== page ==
Damien Leone has been pretty much grooming Art the Clown to become a cult slasher icon since his earlier films. He was even the somewhat paranormal narrator and ghoulish monster that ushered in various mediocre tales of horror for “All Hallow’s Eve” parts one and two. Apparently since the character has garnered some kind of momentum within the horror community, Art gets his spotlight as a bonafide slasher, who delights in viciously murdering people left and right on Halloween night. The results inspired a wholly ambivalent shrug from me overall, I’m sad to say.
After a clown is killed by a virus in Romania, his corpses is brought back to the United States. Not long after, an office building is under attack by vampires and humanity’s only hope is a ragtag crew of inept night watchmen.
Coulrophobics look out, “The Night Watchmen” is easily your worst nightmare come true, but it’s also one of the best horror comedies I’ve seen in a while. Director Mitchell Altieri delivers one of hell of a great horror gore fest that imagines the world overrun by vampire zombie clowns. “The Night Watchmen” is set primarily in an office, and Altieri makes great use of it, picturing the night shift from hell. You could make a sub-genre out of horror movies set in an office work place, these days, but “The Night Watchmen” has a great time making use of the back drop, with the various halls and corners of the office, and the typically monotonous setting.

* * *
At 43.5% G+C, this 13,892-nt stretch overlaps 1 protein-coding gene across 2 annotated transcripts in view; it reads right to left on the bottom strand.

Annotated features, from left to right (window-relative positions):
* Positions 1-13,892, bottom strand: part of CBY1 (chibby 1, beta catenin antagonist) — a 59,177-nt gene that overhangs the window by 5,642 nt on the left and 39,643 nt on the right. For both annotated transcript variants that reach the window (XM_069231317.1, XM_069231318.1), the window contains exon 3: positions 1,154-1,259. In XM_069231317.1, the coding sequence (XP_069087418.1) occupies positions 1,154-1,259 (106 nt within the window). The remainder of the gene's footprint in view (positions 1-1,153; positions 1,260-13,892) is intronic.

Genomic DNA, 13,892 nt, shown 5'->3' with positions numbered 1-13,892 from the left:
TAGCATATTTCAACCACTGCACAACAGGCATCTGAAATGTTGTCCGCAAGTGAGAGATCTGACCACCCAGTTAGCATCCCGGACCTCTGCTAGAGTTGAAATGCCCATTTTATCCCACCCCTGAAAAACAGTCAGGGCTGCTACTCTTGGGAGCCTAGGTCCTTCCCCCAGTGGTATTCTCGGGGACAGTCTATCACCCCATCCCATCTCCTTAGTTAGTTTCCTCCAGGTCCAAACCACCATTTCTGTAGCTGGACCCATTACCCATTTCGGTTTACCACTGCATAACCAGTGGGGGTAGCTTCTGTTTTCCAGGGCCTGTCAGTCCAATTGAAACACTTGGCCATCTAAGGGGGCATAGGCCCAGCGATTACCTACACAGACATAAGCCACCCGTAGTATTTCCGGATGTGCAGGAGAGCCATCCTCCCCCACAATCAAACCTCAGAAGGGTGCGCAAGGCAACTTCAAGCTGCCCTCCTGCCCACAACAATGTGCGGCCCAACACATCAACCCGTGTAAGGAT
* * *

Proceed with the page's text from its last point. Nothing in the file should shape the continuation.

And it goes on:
If you think Rob Zombie is the only director releasing a schlocky survival horror film about evil clowns, you’d be mistaken. Here comes Tom Nagel’s “ClownTown,” a film a group of hapless travelers that wander in to an abandoned town ruled over by psychotic clowns that want to kill them a lot. After an unusual and tacked on prologue that copies John Carpenter’s “Halloween” almost shamelessly, we enter in to the actual tale of a group of friends heading to a concert. When they’re accidentally run off the road in a seemingly abandoned town, they and two other travelers find themselves being victimized and terrorized by psychotic and murderous clowns.
It’s amazing how a man like Rob Zombie who fancies himself a hardcore horror fan has done little to evolve since his first film “House of 1,000 Corpses.” Every film he’s made since that initial movie has repeated the same beats over and over, just re-arranged in various ways to look new and original. He fills the screen with genre veterans again. He inexplicably sets his movie in a mid-seventies gritty trailer park landscape. The opening of his film is directed by a goofy music video, padding the run time, and he even includes something of a montage with our characters, set to classic rock music as we saw in the finale of “The Devil’s Rejects.” Worst of all, he writes some of the clunkiest dialogue I’ve ever heard, and he is still dead set on placing wife Sheri Moon Zombie front and center.
It’s hard to believe that it’s been twenty five years since “Are You Afraid of the Dark?” premiered on Nickelodeon in the US. The anthology horror series is one of the most fondly remembered kids shows of the 1990s mainly for its creative premises, surprise twists, and deeply entrenched moral lessons that were found in many episodes. The history of “Are You Afraid of the Dark?” is just as interesting as the show itself. It was the launch pad for many very well known actors, and displayed a shocking sense of edge with every episode.
The show thankfully still holds up today as a creepy and creative horror series, and despite some camp here and there, it’s a still a well written anthology with a ton of memorable monsters including Zeebo, The Ghastly Grinner, and the Frozen Ghost. Here are my top five episodes.